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Affordable health care out of reach for many

As the cost of medical insurance skyrockets to heights beyond the reach of most small businesses, members of the outdoor industry desperately need the relief that Association Health Plans (AHP) legislation, currently being debated in various Senate committees, may offer.

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As the cost of medical insurance skyrockets to heights beyond the reach of most small businesses, members of the outdoor industry desperately need the relief that Association Health Plans (AHP) legislation, currently being debated in various Senate committees, may offer.

AHP, an amendment to title 1 of the Employee Retirement Income Security Act of 1974, is designed to “improve access and choice for entrepreneurs with small businesses with respect to medical care for their employees.” However, the complexity of the issues involved suggests that the national health care crisis cannot be resolved simply through legislative action.

Small business owners hope to band together and acquire health insurance through a collective administration like a trade association. For several years now, Outdoor Industry Association (OIA) has worked on behalf of its members to acquire some form of group health coverage.

“The collective bargaining power of our members,” said Frank Hugelmeyer, president of OIA, “should allow us the ability to purchase health care as a group at a more affordable price.”

However, as a national organization with members occupying all 50 states, the issue becomes a lot more complicated. Because every state has its own laws and regulations regarding insurance liability, it is practically impossible to create a system through OIA that will meet the requirements of each. Separate policies would have to be negotiated for every jurisdiction. The cost to administer such a system alone makes it virtually untenable. Plus, benefits would vary from state to state allowing for little continuity between policies.

“It is a national challenge,” said OIA Benefits Manger Jill Overdorf. “We’re dealing with retailers that are working on margins that are already very thin. Many of our members simply cannot afford to offer their employees (medical) coverage. Unfortunately, there’s not a lot we can do.”

Overdorf pointed out the irony that, as a group, OIA members and the outdoor industry as a whole are less of a health risk than the general public. “They’re all in great shape and few of them smoke.” Yet obtaining health insurance for even our healthy cross-section remains cost-prohibitive.

One of the hardest hit by the health insurance crisis is the independent sales rep. As independent contractors, reps are conspicuously absent from the payrolls of the companies they represent. Even leading manufacturers with employees numbering in the hundreds and offer health plans to their in-house staff do not make these benefits available to their independent sales reps. The most obvious reason is that a majority of a company’s external sales force lives and works outside of their home state. Liability issues make coverage difficult if not impossible. As sole proprietor operations, sales reps typically have the fewest choices and pay the highest premiums when it comes to obtaining health care.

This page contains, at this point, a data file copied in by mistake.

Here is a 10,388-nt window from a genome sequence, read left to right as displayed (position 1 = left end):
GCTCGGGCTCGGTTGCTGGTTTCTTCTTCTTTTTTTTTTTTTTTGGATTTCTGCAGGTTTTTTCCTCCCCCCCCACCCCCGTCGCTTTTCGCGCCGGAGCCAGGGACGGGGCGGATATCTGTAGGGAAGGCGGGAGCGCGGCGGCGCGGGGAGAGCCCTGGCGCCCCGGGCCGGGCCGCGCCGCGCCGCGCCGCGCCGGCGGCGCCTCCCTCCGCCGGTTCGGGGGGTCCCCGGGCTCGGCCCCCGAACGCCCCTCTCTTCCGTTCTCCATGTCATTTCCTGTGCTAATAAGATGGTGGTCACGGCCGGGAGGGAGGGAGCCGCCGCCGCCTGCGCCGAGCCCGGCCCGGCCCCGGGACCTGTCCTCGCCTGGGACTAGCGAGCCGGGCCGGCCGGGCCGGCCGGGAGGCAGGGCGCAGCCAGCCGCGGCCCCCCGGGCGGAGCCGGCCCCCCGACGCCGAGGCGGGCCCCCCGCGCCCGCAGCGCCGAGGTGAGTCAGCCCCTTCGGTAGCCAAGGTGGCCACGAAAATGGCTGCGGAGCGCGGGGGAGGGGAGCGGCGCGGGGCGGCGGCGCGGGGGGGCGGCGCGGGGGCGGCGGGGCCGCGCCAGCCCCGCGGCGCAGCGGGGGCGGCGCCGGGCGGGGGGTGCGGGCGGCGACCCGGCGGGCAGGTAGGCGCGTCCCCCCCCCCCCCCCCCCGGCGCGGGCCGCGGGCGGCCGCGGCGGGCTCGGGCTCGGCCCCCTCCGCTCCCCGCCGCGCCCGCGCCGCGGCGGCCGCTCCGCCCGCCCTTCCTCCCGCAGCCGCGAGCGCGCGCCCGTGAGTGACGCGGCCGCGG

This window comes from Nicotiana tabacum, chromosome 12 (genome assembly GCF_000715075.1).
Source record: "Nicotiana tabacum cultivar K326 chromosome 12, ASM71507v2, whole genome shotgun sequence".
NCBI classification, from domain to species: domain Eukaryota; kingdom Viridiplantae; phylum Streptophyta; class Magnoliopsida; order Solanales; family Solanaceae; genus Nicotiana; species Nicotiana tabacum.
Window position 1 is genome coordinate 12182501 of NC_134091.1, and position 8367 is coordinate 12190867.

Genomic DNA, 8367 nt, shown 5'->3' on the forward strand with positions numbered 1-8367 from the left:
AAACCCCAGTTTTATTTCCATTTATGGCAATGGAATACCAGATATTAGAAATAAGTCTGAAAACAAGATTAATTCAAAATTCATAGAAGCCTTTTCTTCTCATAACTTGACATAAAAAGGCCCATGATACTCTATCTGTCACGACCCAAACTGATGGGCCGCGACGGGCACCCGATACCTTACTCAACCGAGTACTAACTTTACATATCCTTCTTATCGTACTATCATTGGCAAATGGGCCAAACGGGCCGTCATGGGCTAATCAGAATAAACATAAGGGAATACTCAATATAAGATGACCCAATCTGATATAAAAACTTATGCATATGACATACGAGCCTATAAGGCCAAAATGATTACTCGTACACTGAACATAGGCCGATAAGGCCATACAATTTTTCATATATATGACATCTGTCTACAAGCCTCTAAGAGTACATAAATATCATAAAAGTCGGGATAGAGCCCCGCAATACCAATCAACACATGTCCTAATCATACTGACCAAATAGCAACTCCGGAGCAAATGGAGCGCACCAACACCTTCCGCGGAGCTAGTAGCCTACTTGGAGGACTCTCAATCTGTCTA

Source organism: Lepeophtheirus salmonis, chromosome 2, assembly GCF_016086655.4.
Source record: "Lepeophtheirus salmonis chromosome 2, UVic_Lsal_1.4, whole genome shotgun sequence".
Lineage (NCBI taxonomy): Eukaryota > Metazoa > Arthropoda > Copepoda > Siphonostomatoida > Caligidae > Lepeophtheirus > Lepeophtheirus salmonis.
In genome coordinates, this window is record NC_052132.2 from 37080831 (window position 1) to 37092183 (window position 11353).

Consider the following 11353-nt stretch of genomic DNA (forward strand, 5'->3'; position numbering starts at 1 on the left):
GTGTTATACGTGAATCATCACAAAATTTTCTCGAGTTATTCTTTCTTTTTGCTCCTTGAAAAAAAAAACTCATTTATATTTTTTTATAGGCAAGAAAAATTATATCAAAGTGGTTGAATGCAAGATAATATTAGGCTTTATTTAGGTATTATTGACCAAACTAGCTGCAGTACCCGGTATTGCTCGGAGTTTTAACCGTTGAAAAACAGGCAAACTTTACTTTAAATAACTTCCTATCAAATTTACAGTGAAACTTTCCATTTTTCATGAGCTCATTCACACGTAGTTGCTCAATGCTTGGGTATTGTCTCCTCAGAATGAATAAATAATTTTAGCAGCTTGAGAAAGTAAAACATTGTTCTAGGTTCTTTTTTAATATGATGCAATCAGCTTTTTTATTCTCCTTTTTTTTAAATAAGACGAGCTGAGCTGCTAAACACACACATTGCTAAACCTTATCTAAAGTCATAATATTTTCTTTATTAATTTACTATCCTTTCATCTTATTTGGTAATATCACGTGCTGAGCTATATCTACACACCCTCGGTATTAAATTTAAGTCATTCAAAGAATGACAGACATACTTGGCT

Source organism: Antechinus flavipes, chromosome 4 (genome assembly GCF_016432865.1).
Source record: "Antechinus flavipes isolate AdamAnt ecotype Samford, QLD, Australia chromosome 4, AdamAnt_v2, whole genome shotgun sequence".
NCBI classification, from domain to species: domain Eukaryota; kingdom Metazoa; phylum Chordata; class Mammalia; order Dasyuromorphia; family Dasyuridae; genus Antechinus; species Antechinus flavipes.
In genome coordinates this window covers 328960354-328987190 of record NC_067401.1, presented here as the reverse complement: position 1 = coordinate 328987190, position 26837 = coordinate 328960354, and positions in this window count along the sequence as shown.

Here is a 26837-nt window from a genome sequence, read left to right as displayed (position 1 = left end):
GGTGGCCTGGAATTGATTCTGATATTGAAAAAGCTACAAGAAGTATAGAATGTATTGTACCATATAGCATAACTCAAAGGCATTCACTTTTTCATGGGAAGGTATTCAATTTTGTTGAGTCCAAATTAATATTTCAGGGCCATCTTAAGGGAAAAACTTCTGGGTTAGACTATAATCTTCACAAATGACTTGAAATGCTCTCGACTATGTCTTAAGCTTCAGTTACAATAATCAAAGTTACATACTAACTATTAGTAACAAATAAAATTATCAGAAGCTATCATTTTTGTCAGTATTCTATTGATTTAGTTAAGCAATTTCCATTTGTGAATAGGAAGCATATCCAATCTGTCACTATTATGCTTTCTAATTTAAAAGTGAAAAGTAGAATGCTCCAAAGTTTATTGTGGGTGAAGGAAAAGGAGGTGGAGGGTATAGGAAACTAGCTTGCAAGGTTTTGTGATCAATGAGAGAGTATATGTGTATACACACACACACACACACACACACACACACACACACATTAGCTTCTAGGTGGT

Kirk Miller, an independent sales rep in Hanover, N.H., shared his insurance challenges. With a wife and three children, he managed to find a medical and dental plan that provides the coverage his family requires. He told SNEWS, though, that “between the two programs we spend nearly $30,000 per year. That means that commissions on the first $50,000 in sales each month go to cover health insurance. Auto insurance, etc. come on top of that.”

“Even with gas prices hovering around $2 a gallon, hotel and food prices steadily increasing, and the general cost of doing business at an all time high, insurance is still the backbreaker of most independent reps!” said Indiana-based sales rep Michael Wagner. His premiums were bumped up this year to $1,200 per month.

And while some regional rep groups have begun looking into finding affordable health care for their members, all have discovered that it is virtually impossible for them to offer their members health insurance alternatives currently.

Camie Garrison, event coordinator for the Western Winter Sports Reps Association (WWSRA) based in Seattle, told SNEWS quite simply that offering insurance to association members is not possible. “In order for a not-for-profit organization like the WWSRA to act as proprietor of a group policy, it would have to assume all the costs and liabilities of its members’ health care. We just can’t do that,” said Garrison.

She cited a recent example that illustrates what can happen to a trade group that bites off more than it can chew. A national organization known as the Bureau of Wholesales Sale Representatives (BWSR) orchestrated a plan to cover its members. Two claims of work-related injury resulted in large settlements, which bankrupted the organization and forced it out of business.

Although a system of so-called self-insurance spelled disaster for one organization, it has proved to be quite effective for another. When faced with premium increases of 40 percent in one year, Seattle-based Cascade Designs took its health plan in-house. Working through a third-party administrator, Cascade Designs covers its 300 employees with medical, dental and optical benefits, the same plan offered by Blue Cross Blue Shield.